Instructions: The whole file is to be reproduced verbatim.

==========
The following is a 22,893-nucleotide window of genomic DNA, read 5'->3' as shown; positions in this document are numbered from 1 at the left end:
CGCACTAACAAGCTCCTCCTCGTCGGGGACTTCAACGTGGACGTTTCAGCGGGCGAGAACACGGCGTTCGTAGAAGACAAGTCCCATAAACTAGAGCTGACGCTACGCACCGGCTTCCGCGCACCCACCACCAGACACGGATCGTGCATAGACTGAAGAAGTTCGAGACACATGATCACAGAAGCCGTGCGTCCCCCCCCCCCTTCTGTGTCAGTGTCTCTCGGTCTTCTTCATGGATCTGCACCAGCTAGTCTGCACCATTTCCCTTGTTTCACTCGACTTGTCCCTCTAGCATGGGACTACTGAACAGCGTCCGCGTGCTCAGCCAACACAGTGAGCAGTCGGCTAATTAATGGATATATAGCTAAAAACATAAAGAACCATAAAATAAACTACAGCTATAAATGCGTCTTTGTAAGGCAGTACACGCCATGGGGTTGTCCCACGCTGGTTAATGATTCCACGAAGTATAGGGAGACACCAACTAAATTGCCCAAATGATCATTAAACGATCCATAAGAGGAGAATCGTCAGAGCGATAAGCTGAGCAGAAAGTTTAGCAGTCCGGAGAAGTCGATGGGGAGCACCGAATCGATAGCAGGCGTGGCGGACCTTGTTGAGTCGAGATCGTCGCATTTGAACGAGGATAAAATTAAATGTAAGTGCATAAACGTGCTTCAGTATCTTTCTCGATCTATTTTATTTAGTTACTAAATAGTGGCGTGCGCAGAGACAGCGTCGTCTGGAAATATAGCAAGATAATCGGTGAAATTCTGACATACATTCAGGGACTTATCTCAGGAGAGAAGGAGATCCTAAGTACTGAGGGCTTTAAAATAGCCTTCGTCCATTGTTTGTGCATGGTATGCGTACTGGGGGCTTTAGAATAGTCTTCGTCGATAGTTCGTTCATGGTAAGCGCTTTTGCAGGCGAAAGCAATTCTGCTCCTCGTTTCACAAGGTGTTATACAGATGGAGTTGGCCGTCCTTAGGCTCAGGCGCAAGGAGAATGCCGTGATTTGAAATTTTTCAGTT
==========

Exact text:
The following is a 22,893-nucleotide window of genomic DNA, read 5'->3' as shown; positions in this document are numbered from 1 at the left end:
CGCACTAACAAGCTCCTCCTCGTCGGGGACTTCAACGTGGACGTTTCAGCGGGCGAGAACACGGCGTTCGTAGAAGACAAGTCCCATAAACTAGAGCTGACGCTACGCACCGGCTTCCGCGCACCCACCACCAGACACGGATCGTGCATAGACTGAAGAAGTTCGAGACACATGATCACAGAAGCCGTGCGTCCCCCCCCCCCTTCTGTGTCAGTGTCTCTCGGTCTTCTTCATGGATCTGCACCAGCTAGTCTGCACCATTTCCCTTGTTTCACTCGACTTGTCCCTCTAGCATGGGACTACTGAACAGCGTCCGCGTGCTCAGCCAACACAGTGAGCAGTCGGCTAATTAATGGATATATAGCTAAAAACATAAAGAACCATAAAATAAACTACAGCTATAAATGCGTCTTTGTAAGGCAGTACACGCCATGGGGTTGTCCCACGCTGGTTAATGATTCCACGAAGTATAGGGAGACACCAACTAAATTGCCCAAATGATCATTAAACGATCCATAAGAGGAGAATCGTCAGAGCGATAAGCTGAGCAGAAAGTTTAGCAGTCCGGAGAAGTCGATGGGGAGCACCGAATCGATAGCAGGCGTGGCGGACCTTGTTGAGTCGAGATCGTCGCATTTGAACGAGGATAAAATTAAATGTAAGTGCATAAACGTGCTTCAGTATCTTTCTCGATCTATTTTATTTAGTTACTAAATAGTGGCGTGCGCAGAGACAGCGTCGTCTGGAAATATAGCAAGATAATCGGTGAAATTCTGACATACATTCAGGGACTTATCTCAGGAGAGAAGGAGATCCTAAGTACTGAGGGCTTTAAAATAGCCTTCGTCCATTGTTTGTGCATGGTATGCGTACTGGGGGCTTTAGAATAGTCTTCGTCGATAGTTCGTTCATGGTAAGCGCTTTTGCAGGCGAAAGCAATTCTGCTCCTCGTTTCACAAGGTGTTATACAGATGGAGTTGGCCGTCCTTAGGCTCAGGCGCAAGGAGAATGCCGTGATTTGAAATTTTTCAGTT